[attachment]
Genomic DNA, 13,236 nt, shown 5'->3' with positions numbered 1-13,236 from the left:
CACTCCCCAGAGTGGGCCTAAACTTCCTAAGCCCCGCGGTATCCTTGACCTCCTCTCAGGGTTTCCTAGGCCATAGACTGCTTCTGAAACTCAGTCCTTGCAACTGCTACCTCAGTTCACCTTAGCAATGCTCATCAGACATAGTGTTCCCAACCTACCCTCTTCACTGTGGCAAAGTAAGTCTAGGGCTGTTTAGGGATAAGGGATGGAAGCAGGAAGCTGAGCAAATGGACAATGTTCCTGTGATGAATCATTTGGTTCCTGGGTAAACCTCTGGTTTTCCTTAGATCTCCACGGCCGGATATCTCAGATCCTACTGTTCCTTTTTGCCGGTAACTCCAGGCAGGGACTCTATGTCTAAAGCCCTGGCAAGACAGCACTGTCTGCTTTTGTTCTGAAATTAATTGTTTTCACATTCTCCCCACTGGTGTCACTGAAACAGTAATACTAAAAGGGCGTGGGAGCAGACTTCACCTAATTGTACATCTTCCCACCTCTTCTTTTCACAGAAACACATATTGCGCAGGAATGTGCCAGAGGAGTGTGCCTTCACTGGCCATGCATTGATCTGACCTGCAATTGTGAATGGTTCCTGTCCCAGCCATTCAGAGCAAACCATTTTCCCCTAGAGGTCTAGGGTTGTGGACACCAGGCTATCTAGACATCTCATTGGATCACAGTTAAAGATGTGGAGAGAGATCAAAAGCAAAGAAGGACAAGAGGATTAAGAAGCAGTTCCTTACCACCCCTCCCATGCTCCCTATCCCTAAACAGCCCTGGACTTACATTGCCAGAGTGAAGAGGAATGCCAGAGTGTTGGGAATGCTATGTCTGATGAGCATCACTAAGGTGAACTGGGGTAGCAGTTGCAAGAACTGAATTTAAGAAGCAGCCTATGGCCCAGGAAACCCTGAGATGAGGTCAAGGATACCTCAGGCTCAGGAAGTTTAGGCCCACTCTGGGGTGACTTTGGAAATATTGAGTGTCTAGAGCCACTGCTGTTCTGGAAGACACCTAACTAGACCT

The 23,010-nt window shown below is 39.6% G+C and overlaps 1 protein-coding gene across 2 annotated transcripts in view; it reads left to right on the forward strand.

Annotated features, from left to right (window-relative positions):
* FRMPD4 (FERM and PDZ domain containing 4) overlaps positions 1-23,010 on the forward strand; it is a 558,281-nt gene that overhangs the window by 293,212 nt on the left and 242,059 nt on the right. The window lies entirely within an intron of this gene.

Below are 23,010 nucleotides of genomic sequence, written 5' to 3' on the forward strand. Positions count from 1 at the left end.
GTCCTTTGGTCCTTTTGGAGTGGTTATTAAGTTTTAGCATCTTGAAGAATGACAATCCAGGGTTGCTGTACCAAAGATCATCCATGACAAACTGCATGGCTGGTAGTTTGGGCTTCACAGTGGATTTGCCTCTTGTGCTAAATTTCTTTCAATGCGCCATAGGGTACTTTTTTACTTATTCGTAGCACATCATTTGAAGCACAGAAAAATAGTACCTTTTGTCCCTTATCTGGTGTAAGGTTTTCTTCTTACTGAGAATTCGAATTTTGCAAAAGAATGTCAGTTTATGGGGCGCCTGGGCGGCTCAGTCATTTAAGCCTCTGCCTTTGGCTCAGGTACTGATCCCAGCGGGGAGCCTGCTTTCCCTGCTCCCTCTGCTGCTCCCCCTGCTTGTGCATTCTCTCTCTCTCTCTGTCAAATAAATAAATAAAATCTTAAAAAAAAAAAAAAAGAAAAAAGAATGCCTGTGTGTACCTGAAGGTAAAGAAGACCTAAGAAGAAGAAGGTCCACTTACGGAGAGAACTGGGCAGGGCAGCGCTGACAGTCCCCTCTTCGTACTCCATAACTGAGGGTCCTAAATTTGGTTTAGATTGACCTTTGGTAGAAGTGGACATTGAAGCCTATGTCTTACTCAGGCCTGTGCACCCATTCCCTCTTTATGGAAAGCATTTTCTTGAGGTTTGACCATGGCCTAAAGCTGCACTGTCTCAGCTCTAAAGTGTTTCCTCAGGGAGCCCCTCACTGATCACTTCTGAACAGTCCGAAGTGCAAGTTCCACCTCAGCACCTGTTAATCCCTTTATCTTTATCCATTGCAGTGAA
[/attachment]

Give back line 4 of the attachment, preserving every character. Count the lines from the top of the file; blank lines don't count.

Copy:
Annotated features, from left to right (window-relative positions):